With the introduction of the Mimblewimble Extension Blocks (MWEB) Litecoin update, the cryptocurrency gets more privacy. While most cryptocurrency investors and users are happy to hear that, centralised and regulated cryptocurrency exchanges in countries like South Korea started the delisting process due to potential legal issues.
The MimbleWimble upgrade was first mentioned more than two years ago as part of the Litecoin Improvement Proposal. Then the network started planning to enhance anonymity between senders and receivers of a transaction on its network. On May 2nd 2022, Litecoin achieved the 75% network consensus level required for activation of MWEB. It was activated at block height 2257920.
This update opened up the possibility of sending “confidential” transactions on a chain that hides the amount sent. Essentially, it makes tracking a sent sum impossible and consequently non-taxable by authorities. While decentralised exchanges are welcoming new functions that make Litecoin trading more secure and decentralised, Litecoin’s place on large centralised exchanges is questionable.
This update does not comply with South Korea’s strict coin privacy laws, so the two major crypto-exchanges had to stop supporting LTC. The two said they would delist Litecoin due to these new features as the update conflicts with anti-money laundering regulations.
Upbit stated that “the upgrade was found to involve the selection of option that enables users to not expose transaction information”. The exchange asked the Litecoin Foundation to provide an explanation for its technology and made a review of their reply. As a result, they decided to end market support for LiteCoin (LTC) saying that the new options correspond to “anonymous transmission technology”. Market support for Litecoin using Upbit will be shutting down on June 20 and users will be given a month after that to withdraw their funds from the exchange by July 20.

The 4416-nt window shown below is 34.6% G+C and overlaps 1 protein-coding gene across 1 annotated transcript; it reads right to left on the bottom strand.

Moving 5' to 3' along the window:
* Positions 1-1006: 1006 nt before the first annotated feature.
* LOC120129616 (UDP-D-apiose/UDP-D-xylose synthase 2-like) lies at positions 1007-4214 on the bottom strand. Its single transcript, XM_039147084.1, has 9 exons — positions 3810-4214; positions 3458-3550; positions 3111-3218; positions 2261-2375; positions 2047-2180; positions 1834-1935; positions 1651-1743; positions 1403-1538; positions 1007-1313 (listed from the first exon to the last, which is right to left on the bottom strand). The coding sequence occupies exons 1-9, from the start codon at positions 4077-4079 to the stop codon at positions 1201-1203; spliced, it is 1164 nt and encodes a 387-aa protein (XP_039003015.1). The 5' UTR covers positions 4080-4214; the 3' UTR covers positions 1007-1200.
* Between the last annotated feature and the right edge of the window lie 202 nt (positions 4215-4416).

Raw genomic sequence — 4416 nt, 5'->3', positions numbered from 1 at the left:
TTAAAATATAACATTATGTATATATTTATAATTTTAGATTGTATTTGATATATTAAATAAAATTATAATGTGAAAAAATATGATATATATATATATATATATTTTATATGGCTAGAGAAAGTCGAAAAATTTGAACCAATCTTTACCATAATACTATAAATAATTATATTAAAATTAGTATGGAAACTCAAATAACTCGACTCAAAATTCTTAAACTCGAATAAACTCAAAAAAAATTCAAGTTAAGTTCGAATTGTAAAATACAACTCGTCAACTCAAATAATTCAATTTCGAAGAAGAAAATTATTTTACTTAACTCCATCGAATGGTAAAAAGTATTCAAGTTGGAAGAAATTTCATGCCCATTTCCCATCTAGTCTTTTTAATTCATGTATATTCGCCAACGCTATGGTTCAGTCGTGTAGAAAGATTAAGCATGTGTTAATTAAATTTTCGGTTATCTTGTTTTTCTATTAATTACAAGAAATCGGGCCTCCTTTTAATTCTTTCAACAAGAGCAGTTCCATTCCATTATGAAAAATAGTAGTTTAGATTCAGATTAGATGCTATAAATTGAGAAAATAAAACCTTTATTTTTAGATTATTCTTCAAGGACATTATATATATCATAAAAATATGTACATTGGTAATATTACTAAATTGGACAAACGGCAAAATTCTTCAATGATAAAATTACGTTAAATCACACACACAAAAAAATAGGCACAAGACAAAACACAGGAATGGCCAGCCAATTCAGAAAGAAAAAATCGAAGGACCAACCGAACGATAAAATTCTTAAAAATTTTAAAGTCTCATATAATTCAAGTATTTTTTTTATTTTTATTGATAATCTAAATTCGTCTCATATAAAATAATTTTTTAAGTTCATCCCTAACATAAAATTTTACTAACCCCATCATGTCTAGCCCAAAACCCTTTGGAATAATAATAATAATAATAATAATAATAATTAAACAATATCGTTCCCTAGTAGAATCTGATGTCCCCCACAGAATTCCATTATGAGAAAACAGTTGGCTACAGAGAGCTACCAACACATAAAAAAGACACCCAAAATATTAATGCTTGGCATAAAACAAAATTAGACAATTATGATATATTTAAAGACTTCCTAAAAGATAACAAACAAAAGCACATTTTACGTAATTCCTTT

Bithumb reacted quickly. In its delisting notice, the exchange emphasized its responsibility to “protect users and to construct a transparent digital asset market”. It stopped depositing Litecoin on June 8 and gave users time until July 25 to fully withdraw their Litecoin funds. In their notice Bithumb said that it “decides to terminate transaction support for virtual assets in accordance with the revised Act on Reporting and Use of Specific Financial Transaction Information, in compliance with regulations on virtual assets with high anonymity”.
According to 8BTC other smaller exchanges have also notified users of removing Litecoin:
Anonymous nature of transactions can be a tool to launder criminal funds. The most widely used privacy coins with similar functions are Zcash and Monero, which are largely regulated in Europe and Asia and are banned by the most centralised cryptocurrency exchanges.
It should be also mentioned that there’s more to the MWEB than just the privacy features. The MWEB also brings key improvements to activities on the blockchain: for example, it helps reduce excess transaction data from the blocks and increases the network’s throughput and transaction processing speed.